Do you think bioengineered foods will go beyond food preservation and pesticide resistance?

February 16, 2011

A high school student from Michigan asks:

"I have heard that bananas can now be genetically modified to carry vaccines. Is this any different from the GM foods we see on the grocery store shelves every day? Do you think bioengineered foods will be taken beyond food preservation and pesticide resistance?"

A vaccine-carrying banana is certainly a genetically modified (GM) food, just like lots of the products in your local grocery store. Any food product that contains an artificially inserted piece of DNA from another plant, animal, bacterium, or virus is a GM food. And a vaccine-carrying banana definitely has an extra gene or two from an outside source!

That brings me to the second half of your question. There are already 'pharma-crops' that carry genes for many different nutrients, vaccines and medicines being grown in several parts of the U.S. But you won't find them in a grocery store just yet.

Most of what's on the shelves now are 'first generation' GM foods. Scientists designed them to increase food production worldwide. So they were modified to grow faster, be more disease-resistant, produce more food, and to last longer. Like the square tomato, which is easier to pack, lasts longer and doesn't squish as easily.

The most important difference between the first and second-generation GM (GM2) foods is in what their foreign genes do. With the older GM foods, the products of the foreign genes don't affect humans at all. They only improve crop yield and quality.

GM2 foods are designed to improve human health. If used correctly, they will have a positive impact on our health. If used incorrectly, they may have no effect or even be harmful.

So for obvious reasons, these GM2 foods need to undergo some extra testing. Scientists need to make sure they can actually help under normal conditions. And, of course, that they cannot do harm when used improperly.

Banana varieties.
Could one of these carry your next flu shot? (Image by TimothyPilgrim.)

For example, only people who need the drugs or vaccines should be eating these foods. And they must get them in the right doses. It wouldn't help if a baby ate a single bite of a vaccine-containing banana and spit it out.

Another problem that came up with a recent GM food was cooking. Scientists engineered potatoes that carried a vaccine for hepatitis-B. It worked really well, but who likes to eat raw potatoes? And when the potatoes were cooked, the vaccine was destroyed.

And what if seed corn that had some sort of medicine in it got mixed in with everyday corn? Now farmers would have to deal with contaminated crops or consumers would accidentally be getting medicines.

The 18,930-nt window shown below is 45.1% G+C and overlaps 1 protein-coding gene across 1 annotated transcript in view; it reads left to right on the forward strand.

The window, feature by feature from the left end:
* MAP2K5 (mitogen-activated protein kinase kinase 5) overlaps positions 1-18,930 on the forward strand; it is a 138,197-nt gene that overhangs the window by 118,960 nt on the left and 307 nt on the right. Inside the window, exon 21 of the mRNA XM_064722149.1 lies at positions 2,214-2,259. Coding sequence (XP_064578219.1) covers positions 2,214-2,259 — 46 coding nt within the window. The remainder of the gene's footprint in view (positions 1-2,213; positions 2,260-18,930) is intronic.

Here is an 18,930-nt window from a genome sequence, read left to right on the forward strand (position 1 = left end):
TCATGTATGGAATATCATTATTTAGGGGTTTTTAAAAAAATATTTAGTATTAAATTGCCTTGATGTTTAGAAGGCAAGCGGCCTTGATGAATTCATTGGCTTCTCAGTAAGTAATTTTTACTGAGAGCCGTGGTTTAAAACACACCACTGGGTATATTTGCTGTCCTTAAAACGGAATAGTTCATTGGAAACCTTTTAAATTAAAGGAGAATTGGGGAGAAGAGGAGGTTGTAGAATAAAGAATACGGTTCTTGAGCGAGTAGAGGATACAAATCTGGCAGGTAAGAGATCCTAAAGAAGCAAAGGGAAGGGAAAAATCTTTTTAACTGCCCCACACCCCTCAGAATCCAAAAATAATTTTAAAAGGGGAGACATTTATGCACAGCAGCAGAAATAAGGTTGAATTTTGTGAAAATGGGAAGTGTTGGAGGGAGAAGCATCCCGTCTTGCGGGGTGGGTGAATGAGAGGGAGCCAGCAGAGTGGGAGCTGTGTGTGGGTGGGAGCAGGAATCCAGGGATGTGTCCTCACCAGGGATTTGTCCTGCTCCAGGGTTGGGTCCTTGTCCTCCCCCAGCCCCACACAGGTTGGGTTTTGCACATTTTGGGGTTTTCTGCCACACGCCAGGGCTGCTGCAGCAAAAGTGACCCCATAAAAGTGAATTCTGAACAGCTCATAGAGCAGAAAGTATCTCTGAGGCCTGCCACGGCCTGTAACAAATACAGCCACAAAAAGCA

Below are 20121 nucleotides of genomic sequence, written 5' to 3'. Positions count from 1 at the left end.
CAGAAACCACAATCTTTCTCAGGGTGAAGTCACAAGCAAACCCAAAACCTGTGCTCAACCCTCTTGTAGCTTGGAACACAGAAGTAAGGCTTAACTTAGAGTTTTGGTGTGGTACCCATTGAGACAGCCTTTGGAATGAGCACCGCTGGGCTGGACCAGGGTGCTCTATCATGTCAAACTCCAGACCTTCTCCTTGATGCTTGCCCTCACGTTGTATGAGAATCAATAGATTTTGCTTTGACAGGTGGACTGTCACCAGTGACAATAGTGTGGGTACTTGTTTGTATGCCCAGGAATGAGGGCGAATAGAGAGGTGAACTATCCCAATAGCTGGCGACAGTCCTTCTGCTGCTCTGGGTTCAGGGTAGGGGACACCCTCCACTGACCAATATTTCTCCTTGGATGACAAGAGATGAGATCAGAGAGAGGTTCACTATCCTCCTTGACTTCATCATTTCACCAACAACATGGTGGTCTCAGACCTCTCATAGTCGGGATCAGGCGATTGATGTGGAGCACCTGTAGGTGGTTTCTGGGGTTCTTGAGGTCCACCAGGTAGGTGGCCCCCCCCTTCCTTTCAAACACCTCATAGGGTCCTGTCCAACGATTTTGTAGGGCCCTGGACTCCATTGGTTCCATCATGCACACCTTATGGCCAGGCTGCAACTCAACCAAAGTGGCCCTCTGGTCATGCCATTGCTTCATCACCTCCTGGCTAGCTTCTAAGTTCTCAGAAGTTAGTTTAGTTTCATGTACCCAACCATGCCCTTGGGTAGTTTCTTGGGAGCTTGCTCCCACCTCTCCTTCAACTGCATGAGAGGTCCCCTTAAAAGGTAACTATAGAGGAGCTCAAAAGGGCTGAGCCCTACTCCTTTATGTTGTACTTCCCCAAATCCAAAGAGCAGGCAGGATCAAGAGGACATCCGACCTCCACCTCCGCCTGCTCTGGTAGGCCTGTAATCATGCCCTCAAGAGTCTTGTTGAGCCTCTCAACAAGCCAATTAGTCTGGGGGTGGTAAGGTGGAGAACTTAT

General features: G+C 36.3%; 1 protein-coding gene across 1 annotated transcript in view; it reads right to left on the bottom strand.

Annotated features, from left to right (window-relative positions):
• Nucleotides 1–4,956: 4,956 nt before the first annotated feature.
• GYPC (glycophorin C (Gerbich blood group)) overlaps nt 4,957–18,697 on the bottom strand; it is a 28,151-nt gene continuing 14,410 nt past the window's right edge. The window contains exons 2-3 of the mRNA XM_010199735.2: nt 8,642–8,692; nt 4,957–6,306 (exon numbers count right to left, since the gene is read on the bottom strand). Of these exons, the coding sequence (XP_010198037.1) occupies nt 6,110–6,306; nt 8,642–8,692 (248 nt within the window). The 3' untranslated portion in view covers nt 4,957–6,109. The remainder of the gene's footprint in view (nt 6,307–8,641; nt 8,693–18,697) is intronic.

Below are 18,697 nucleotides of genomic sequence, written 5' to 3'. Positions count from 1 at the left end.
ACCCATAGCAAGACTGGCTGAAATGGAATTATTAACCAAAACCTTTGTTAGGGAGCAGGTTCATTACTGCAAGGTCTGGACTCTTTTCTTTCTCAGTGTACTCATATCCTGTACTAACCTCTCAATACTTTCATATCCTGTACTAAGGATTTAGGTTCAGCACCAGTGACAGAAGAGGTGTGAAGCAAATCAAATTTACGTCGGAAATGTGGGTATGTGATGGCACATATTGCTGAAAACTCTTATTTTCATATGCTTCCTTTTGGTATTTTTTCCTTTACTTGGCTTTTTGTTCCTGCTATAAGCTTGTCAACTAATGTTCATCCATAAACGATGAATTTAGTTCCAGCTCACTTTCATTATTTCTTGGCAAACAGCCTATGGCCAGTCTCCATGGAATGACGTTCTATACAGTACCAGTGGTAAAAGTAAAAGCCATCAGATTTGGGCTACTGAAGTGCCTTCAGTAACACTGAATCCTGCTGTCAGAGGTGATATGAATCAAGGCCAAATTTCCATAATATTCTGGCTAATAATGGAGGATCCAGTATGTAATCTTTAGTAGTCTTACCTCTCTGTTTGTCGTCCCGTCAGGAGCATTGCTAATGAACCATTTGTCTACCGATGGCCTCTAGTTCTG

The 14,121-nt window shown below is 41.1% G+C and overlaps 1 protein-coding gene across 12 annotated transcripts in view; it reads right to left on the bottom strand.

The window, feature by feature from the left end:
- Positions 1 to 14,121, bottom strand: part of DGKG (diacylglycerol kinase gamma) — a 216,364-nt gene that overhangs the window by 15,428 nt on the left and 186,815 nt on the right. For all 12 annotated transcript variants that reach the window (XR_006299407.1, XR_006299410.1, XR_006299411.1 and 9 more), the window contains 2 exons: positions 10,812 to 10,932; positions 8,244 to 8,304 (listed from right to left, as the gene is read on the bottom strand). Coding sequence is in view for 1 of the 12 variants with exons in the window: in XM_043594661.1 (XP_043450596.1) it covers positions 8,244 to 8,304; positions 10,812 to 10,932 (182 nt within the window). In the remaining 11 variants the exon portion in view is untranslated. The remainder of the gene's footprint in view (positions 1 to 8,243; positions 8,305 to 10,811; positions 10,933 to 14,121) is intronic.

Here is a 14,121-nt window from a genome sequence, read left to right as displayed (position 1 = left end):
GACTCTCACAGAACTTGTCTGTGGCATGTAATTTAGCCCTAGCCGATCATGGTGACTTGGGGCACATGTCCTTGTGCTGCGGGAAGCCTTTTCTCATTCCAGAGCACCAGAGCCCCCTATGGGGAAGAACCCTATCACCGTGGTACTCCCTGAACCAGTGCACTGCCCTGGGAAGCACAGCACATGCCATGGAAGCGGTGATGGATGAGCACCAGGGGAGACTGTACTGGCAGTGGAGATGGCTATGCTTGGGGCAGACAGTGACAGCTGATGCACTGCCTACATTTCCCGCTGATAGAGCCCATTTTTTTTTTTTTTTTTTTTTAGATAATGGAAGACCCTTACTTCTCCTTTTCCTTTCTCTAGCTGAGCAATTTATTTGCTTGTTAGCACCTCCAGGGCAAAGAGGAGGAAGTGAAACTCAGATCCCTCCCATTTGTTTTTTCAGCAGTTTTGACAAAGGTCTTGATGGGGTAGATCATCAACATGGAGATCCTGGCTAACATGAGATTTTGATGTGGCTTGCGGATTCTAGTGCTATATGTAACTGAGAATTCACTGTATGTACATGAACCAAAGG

The GM2 crop closest to coming to market is probably golden rice. Scientists designed golden rice to make lots of vitamin A which rice normally doesn't make. If everything goes as planned, this rice will save thousands of lives each year and prevent millions of cases of blindness.

Golden rice.
This vitamin A-containing rice is the GM2 food closest to market.

When golden rice first came out, there were concerns about whether it could deliver enough vitamin A or whether it would deliver too much. And there were concerns about what cooking might do to the vitamin A, how much of the vitamin A could be taken up in the absence of fats, etc. Recent studies have helped to sort these out and golden rice will start being used large scale in the next few years.

Other GM2 crops have not progressed nearly as far. But they will. At some point in the future, people may get some of their medicines from fruits and vegetables. Certainly, they will be getting more nutritious foods that will help to prevent disease.

A lot of research goes into making sure that GM foods are safe and work the way they are supposed to. GM2 crops would make a big difference to people's health. As I said, golden rice would save millions of people from going blind. And fruits containing vaccines and drugs could help people in remote places in where it isn't easy to distribute medicines.

But the practical aspects of getting such foods to consumers are still being worked out. How and where to produce such foods, who should eat them, and how much they should eat. So though it might take a little more time to see them in stores, they would certainly be worth the wait!

Author: Dr. Jyoti Madhusoodanan